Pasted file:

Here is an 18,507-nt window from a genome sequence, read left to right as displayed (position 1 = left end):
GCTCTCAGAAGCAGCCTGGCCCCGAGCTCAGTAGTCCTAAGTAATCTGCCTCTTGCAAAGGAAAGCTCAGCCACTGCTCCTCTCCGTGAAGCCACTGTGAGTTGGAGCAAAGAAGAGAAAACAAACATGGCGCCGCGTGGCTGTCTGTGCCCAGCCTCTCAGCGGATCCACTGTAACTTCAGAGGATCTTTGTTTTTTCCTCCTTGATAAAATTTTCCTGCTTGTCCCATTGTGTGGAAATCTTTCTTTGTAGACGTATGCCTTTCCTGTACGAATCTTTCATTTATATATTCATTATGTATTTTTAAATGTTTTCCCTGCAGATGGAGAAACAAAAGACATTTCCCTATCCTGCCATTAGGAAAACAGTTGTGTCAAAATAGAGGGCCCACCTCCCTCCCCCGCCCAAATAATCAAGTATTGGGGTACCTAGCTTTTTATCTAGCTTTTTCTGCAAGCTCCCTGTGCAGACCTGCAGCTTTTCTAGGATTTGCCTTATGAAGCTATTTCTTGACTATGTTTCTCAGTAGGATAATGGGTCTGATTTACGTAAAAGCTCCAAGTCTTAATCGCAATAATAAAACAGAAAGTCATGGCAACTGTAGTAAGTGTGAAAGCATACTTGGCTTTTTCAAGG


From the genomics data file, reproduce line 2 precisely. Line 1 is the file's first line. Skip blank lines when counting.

GCTCTCAGAAGCAGCCTGGCCCCGAGCTCAGTAGTCCTAAGTAATCTGCCTCTTGCAAAGGAAAGCTCAGCCACTGCTCCTCTCCGTGAAGCCACTGTGAGTTGGAGCAAAGAAGAGAAAACAAACATGGCGCCGCGTGGCTGTCTGTGCCCAGCCTCTCAGCGGATCCACTGTAACTTCAGAGGATCTTTGTTTTTTCCTCCTTGATAAAATTTTCCTGCTTGTCCCATTGTGTGGAAATCTTTCTTTGTAGACGTATGCCTTTCCTGTACGAATCTTTCATTTATATATTCATTATGTATTTTTAAATGTTTTCCCTGCAGATGGAGAAACAAAAGACATTTCCCTATCCTGCCATTAGGAAAACAGTTGTGTCAAAATAGAGGGCCCACCTCCCTCCCCCGCCCAAATAATCAAGTATTGGGGTACCTAGCTTTTTATCTAGCTTTTTCTGCAAGCTCCCTGTGCAGACCTGCAGCTTTTCTAGGATTTGCCTTATGAAGCTATTTCTTGACTATGTTTCTCAGTAGGATAATGGGTCTGATTTACGTAAAAGCTCCAAGTCTTAATCGCAATAATAAAACAGAAAGTCATGGCAACTGTAGTAAGTGTGAAAGCATACTTGGCTTTTTCAAGG